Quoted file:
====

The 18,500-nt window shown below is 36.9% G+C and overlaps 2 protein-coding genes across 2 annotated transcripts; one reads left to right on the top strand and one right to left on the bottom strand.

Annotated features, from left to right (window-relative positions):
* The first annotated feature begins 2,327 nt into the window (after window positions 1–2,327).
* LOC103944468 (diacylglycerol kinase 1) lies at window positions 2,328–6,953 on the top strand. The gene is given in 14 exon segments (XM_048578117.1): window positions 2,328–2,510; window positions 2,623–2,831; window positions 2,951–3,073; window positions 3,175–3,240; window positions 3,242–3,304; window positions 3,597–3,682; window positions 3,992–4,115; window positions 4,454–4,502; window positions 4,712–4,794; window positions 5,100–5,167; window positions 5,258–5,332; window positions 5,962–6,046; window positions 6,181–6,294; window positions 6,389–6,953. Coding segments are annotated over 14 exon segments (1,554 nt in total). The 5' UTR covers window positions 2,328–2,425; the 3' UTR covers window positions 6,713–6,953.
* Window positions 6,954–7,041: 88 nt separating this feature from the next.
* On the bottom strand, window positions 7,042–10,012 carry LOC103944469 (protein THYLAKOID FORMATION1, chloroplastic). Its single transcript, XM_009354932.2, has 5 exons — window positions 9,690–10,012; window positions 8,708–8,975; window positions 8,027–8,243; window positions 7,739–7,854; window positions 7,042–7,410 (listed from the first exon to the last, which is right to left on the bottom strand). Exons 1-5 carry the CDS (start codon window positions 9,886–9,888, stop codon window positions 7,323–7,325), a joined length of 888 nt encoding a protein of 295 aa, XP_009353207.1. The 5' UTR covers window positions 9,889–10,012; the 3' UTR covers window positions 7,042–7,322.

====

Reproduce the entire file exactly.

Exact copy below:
The 18,500-nt window shown below is 36.9% G+C and overlaps 2 protein-coding genes across 2 annotated transcripts; one reads left to right on the top strand and one right to left on the bottom strand.

Annotated features, from left to right (window-relative positions):
* The first annotated feature begins 2,327 nt into the window (after window positions 1–2,327).
* LOC103944468 (diacylglycerol kinase 1) lies at window positions 2,328–6,953 on the top strand. The gene is given in 14 exon segments (XM_048578117.1): window positions 2,328–2,510; window positions 2,623–2,831; window positions 2,951–3,073; window positions 3,175–3,240; window positions 3,242–3,304; window positions 3,597–3,682; window positions 3,992–4,115; window positions 4,454–4,502; window positions 4,712–4,794; window positions 5,100–5,167; window positions 5,258–5,332; window positions 5,962–6,046; window positions 6,181–6,294; window positions 6,389–6,953. Coding segments are annotated over 14 exon segments (1,554 nt in total). The 5' UTR covers window positions 2,328–2,425; the 3' UTR covers window positions 6,713–6,953.
* Window positions 6,954–7,041: 88 nt separating this feature from the next.
* On the bottom strand, window positions 7,042–10,012 carry LOC103944469 (protein THYLAKOID FORMATION1, chloroplastic). Its single transcript, XM_009354932.2, has 5 exons — window positions 9,690–10,012; window positions 8,708–8,975; window positions 8,027–8,243; window positions 7,739–7,854; window positions 7,042–7,410 (listed from the first exon to the last, which is right to left on the bottom strand). Exons 1-5 carry the CDS (start codon window positions 9,886–9,888, stop codon window positions 7,323–7,325), a joined length of 888 nt encoding a protein of 295 aa, XP_009353207.1. The 5' UTR covers window positions 9,889–10,012; the 3' UTR covers window positions 7,042–7,322.